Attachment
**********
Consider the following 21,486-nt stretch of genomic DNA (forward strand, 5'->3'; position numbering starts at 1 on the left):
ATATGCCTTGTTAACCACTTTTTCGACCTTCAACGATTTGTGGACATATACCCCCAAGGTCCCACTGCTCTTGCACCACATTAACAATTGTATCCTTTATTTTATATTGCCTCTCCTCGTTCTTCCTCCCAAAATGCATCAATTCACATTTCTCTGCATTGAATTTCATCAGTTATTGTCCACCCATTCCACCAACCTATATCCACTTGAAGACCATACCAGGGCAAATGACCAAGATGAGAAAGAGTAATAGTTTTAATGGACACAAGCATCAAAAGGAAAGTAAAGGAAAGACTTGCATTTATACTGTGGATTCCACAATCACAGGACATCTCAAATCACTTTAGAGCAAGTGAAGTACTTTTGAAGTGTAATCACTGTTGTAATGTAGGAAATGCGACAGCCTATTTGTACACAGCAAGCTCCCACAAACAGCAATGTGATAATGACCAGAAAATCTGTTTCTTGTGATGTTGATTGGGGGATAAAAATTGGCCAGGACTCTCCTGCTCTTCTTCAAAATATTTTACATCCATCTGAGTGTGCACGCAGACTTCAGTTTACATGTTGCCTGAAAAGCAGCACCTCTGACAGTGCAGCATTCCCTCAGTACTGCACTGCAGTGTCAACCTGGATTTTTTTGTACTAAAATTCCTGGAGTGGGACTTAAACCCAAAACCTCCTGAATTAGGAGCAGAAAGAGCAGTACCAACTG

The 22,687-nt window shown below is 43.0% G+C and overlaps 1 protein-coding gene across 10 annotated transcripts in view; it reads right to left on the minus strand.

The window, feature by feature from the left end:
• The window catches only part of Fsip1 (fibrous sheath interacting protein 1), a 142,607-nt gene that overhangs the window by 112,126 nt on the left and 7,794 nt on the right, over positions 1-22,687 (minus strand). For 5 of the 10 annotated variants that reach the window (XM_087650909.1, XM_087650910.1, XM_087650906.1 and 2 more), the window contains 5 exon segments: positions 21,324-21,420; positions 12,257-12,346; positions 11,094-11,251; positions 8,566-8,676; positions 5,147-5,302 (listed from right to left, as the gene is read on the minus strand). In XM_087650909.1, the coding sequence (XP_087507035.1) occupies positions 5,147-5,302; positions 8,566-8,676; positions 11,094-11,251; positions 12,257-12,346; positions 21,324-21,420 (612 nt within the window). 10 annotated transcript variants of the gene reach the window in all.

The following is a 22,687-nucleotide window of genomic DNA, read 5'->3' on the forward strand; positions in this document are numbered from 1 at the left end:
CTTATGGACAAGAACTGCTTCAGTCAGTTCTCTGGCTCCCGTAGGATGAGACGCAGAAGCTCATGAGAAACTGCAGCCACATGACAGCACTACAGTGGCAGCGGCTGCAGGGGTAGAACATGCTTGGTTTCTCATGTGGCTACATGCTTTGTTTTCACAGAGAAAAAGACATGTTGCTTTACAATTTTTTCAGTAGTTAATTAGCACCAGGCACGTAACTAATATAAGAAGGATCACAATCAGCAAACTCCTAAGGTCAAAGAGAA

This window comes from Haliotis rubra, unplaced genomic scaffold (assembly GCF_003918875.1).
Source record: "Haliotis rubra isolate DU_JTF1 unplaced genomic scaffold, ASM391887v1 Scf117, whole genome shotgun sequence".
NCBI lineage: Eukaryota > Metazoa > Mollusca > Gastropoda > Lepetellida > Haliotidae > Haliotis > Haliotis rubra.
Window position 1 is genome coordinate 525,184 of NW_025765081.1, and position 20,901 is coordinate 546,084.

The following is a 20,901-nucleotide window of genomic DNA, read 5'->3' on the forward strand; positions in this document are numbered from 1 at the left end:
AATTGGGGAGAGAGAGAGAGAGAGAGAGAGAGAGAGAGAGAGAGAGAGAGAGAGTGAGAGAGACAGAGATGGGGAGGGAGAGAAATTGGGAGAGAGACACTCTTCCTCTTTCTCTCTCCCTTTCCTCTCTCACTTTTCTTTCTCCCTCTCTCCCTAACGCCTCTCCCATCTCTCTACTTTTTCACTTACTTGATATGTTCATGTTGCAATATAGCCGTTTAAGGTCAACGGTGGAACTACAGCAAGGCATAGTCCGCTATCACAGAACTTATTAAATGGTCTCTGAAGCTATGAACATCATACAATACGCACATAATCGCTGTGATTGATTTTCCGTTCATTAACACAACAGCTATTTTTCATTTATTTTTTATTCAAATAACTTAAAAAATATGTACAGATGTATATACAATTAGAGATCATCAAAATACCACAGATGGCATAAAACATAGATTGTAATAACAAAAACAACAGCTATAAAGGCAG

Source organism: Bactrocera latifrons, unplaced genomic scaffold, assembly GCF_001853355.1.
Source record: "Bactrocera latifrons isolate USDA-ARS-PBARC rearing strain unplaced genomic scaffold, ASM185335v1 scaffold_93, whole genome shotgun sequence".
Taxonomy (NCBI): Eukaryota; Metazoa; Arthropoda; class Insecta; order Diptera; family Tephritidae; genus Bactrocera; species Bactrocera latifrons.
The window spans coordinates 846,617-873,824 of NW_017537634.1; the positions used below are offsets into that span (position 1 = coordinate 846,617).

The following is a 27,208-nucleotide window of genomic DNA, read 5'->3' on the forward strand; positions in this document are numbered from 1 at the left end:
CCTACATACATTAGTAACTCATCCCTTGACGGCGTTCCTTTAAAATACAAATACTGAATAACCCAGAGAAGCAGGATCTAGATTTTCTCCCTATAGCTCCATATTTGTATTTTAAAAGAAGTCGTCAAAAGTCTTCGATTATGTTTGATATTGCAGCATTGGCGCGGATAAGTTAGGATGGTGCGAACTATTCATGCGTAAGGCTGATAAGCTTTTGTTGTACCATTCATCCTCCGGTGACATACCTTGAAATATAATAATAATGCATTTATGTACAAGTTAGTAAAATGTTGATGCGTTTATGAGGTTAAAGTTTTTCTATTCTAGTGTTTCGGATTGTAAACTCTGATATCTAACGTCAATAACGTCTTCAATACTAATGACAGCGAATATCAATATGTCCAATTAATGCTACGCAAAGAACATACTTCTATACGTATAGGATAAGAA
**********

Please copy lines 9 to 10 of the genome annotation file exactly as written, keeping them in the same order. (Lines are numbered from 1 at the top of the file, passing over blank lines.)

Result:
Source record: "Haliotis rubra isolate DU_JTF1 unplaced genomic scaffold, ASM391887v1 Scf117, whole genome shotgun sequence".
NCBI lineage: Eukaryota > Metazoa > Mollusca > Gastropoda > Lepetellida > Haliotidae > Haliotis > Haliotis rubra.